More interesting news from the ICC emerged yesterday. According to their chief exec Dave Richardson, test cricket could be split into two divisions as soon as 2019. It’s all part of a plan to sustain test cricket by adding extra context and relevancy to every series – something I personally think is overdue.
Richardson is proposing a top tier of seven teams with a second division of five. There would be a league cycle lasting two years. Every team would play each other home and away once during this cycle – so each country would play three series at home and three away – with each series consisting of at least three test matches.
At the end of each cycle the team that tops division one would be crowned champions, the bottom team would be relegated, and the division two winners would be promoted. There are also plans to increase the number of test teams, so there could well be relegation from division two as well in time (with the champion associate nation being promoted). This could be good news for the likes of Nepal as well as Afghanistan and Ireland.
Traditional contests like The Ashes would remain as five test series, but the winners would get the same amount of league points as they would for their other three test series against other countries. This seems like a good way to protect the integrity of The Ashes while introducing a broader structure to international cricket that builds towards some kind of climax.
The only potential problem I can see is if either England or Australia got relegated. Would the Ashes simply take a two-year hiatus (or longer!) until the two nations ended up in the same division again? Imagine the ignominy if the Ashes couldn’t take place because either Australia or ourselves – and let’s face it, it would probably be us (!) – were consigned to division two.
Although I’d personally prefer two leagues of six – which would certainly keep things interesting for mid-table teams (like England!) – I still think Richardson’s plan seems logical. Two years is about the right amount of time to hold people’s interest, and I have no problem with three tests series as it reduces the amount of dead-rubbers and doesn’t prolong one-sided contests. What’s more, if a series is being contested between two evenly matched sides, then every game will be crucial.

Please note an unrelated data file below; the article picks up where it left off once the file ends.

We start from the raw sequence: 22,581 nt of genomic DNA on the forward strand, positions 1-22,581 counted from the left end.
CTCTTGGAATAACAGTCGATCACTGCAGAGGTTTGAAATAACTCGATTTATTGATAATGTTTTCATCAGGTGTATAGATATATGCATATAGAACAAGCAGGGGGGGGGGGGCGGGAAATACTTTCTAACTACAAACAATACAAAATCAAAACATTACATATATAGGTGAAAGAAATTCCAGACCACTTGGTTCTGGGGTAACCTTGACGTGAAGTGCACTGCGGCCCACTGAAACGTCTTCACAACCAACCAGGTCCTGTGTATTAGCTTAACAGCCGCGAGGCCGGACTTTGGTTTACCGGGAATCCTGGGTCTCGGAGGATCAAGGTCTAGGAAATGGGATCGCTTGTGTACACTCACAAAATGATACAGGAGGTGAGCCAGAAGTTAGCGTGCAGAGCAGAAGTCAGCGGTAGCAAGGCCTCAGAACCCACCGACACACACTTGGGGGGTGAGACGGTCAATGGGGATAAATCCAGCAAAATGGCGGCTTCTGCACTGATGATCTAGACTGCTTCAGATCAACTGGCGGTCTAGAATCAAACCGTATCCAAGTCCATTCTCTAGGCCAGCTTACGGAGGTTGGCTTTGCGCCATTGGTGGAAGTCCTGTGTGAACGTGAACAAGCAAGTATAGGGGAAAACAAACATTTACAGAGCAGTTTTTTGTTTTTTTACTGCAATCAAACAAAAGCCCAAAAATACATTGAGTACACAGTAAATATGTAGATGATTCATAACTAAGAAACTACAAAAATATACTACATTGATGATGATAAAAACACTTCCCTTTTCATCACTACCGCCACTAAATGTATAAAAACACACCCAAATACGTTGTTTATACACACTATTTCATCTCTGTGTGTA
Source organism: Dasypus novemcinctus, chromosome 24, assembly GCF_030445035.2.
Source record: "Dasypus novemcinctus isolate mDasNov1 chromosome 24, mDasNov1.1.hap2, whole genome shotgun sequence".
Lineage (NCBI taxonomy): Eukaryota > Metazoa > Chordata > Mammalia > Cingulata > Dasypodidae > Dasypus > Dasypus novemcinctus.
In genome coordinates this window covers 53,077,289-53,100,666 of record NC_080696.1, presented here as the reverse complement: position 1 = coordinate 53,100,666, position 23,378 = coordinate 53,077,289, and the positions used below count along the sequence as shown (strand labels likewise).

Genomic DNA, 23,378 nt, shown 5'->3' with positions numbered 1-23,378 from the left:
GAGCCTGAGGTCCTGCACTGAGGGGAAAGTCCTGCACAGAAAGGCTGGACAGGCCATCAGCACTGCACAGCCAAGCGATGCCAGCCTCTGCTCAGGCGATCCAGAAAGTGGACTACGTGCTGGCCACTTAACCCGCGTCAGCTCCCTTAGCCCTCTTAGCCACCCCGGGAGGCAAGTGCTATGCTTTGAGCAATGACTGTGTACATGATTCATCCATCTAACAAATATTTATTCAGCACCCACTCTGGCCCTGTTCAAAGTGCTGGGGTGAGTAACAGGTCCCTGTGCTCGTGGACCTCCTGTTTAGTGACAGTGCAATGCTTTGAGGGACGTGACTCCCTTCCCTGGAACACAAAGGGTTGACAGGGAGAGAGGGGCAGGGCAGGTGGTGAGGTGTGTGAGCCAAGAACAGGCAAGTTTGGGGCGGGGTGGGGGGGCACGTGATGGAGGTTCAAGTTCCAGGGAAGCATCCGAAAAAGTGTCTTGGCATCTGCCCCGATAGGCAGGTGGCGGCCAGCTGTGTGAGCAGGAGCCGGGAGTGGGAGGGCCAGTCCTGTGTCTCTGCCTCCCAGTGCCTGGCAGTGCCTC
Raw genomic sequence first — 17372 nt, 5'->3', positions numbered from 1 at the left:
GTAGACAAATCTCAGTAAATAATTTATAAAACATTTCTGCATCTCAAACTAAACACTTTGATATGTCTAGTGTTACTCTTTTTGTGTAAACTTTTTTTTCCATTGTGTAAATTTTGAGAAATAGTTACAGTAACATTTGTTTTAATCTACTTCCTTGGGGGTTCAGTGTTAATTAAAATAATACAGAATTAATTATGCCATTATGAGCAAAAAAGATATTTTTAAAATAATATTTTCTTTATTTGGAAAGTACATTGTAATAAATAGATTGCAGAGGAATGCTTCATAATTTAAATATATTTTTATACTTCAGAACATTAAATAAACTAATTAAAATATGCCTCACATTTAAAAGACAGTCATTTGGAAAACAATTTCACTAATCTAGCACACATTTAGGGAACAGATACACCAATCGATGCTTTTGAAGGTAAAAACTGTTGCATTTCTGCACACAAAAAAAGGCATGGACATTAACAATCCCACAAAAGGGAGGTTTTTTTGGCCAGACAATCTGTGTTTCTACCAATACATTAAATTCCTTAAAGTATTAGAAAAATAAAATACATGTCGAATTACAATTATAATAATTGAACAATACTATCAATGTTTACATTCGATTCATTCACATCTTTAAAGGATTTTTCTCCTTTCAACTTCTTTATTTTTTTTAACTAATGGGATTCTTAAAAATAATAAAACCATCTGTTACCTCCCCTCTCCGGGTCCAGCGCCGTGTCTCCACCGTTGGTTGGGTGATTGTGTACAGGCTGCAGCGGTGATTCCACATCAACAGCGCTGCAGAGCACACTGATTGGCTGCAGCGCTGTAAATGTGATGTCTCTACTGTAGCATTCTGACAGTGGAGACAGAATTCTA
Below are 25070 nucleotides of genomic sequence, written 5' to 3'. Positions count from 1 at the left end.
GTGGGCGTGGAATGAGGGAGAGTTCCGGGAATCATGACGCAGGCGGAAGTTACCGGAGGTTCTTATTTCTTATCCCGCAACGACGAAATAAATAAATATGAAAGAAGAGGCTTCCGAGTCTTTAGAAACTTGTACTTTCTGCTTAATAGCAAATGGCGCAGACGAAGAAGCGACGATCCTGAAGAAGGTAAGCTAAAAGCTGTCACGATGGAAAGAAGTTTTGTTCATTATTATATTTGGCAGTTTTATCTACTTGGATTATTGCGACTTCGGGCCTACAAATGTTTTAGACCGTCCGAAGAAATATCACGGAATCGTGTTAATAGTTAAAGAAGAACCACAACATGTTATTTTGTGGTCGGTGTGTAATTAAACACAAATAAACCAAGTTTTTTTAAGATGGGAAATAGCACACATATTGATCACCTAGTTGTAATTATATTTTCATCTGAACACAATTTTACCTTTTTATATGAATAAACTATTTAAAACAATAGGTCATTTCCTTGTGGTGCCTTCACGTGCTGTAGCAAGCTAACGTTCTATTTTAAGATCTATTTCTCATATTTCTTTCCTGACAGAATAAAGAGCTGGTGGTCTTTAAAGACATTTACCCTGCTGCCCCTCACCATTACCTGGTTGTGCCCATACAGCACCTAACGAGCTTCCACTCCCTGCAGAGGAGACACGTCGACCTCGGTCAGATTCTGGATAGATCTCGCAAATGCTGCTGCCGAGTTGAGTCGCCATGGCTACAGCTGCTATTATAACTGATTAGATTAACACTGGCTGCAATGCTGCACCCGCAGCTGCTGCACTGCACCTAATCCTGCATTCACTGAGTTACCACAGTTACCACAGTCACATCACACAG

It’s no surprise that two divisions of six is proving a tough sell. The major nations must be worried sick about finding themselves in the lower tier. However, Richardson has indicated that there could be a promotion/relegation playoff between the sixth placed team in division one and the second placed team in division two. I think this is an intriguing option that would sustain interest in the competition until the very end. It would certainly keep the mid-table teams on their toes.
I imagine this new system will have plenty of opponents as well as advocates. My personal view is that it’s definitely worth trying – doing nothing simply isn’t an option – and two divisions is definitely preferable to introducing points based super series than create an overall winner for test, ODI and T20 contests combined.
It’s worth remembering that many people moaned when they introduced two divisions into the county championship. Traditionalists were up in arms. Although there have been some negative effects, with smaller counties falling further behind those with test venues, overall I think it has worked pretty well. The promotion and relegation race adds spice to the season, standards have generally improved, and there are less meaningless games between sides that have absolutely nothing to play for.
The danger, of course, is that sides like the West Indies might end up languishing in division two forevermore. If this happens, it would be a tragedy. However, is it really worse than seeing a substandard Windies team being humiliated by superior opposition every year? Maybe, just maybe, the threat of relegation could serve as a shot in the arm? Sometimes relegation can be a catalyst for teams to finally get their house in order.
Please tell me what you think of Richardson’s proposal in the comments section below. At this stage, with test cricket currently withering on the vine, I’m inclined to look at potential positives rather than negatives.